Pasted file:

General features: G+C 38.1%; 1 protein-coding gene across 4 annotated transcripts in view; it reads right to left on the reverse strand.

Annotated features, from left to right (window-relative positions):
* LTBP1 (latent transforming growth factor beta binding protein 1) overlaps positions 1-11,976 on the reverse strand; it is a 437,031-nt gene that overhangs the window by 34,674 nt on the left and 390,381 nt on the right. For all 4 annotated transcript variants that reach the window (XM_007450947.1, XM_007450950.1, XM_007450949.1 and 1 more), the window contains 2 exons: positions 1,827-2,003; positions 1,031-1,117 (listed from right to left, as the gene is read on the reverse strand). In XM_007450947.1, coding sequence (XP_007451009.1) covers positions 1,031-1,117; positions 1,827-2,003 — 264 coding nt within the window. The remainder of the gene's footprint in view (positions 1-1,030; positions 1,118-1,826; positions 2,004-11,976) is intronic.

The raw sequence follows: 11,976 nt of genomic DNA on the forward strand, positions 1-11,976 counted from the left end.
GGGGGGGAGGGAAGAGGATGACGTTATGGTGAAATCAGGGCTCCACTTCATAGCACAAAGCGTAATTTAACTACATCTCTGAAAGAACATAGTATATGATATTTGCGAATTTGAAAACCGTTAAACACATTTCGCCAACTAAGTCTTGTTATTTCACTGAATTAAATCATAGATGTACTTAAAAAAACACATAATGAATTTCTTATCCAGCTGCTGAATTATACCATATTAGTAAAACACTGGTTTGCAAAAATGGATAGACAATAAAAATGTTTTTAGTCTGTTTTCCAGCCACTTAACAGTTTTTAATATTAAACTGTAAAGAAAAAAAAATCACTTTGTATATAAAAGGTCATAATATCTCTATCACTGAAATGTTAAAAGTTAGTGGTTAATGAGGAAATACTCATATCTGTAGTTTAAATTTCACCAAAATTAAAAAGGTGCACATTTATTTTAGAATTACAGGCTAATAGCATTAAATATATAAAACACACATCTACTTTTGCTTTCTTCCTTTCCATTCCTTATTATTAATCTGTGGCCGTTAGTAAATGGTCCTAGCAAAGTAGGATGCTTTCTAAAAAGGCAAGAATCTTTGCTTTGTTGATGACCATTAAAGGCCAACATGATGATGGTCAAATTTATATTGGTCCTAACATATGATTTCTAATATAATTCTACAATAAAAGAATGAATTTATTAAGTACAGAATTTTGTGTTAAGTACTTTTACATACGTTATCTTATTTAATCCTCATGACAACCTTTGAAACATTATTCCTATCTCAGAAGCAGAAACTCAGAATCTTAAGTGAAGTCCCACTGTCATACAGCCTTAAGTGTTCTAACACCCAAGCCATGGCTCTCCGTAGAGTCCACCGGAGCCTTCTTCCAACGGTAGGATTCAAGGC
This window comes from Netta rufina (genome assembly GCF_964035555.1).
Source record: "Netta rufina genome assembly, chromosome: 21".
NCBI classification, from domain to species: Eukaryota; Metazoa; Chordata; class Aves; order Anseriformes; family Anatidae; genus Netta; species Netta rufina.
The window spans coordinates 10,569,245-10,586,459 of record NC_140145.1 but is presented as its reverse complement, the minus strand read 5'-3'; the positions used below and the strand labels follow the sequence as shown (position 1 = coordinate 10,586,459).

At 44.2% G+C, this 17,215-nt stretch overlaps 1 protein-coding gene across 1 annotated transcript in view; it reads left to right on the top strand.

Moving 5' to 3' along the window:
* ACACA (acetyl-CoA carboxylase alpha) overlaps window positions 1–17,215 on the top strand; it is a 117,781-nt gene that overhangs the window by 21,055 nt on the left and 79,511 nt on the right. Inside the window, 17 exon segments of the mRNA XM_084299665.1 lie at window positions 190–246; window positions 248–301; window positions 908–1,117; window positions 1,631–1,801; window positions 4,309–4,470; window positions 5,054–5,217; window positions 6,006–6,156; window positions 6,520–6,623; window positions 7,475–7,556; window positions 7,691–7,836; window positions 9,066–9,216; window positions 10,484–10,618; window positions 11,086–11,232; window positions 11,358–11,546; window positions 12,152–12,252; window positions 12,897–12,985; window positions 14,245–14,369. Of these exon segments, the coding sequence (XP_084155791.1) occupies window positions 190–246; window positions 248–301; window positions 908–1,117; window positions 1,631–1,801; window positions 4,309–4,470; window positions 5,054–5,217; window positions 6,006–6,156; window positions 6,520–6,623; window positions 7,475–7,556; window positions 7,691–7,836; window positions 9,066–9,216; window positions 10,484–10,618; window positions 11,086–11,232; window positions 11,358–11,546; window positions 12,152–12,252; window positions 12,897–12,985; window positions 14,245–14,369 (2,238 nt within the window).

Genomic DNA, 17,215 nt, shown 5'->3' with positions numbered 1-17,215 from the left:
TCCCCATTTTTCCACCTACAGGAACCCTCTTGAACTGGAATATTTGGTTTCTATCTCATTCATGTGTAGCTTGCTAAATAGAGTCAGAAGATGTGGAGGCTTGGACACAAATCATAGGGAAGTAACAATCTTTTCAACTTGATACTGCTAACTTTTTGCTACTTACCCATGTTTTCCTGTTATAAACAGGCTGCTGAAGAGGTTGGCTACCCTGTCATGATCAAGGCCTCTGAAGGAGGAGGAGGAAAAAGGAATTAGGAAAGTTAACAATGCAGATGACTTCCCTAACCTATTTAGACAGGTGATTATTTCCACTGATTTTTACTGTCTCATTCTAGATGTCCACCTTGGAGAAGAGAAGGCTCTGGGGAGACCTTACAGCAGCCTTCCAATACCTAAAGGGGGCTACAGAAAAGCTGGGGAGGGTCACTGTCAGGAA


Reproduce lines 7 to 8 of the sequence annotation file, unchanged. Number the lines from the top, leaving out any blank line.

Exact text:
Source record: "Netta rufina genome assembly, chromosome: 21".
NCBI classification, from domain to species: Eukaryota; Metazoa; Chordata; class Aves; order Anseriformes; family Anatidae; genus Netta; species Netta rufina.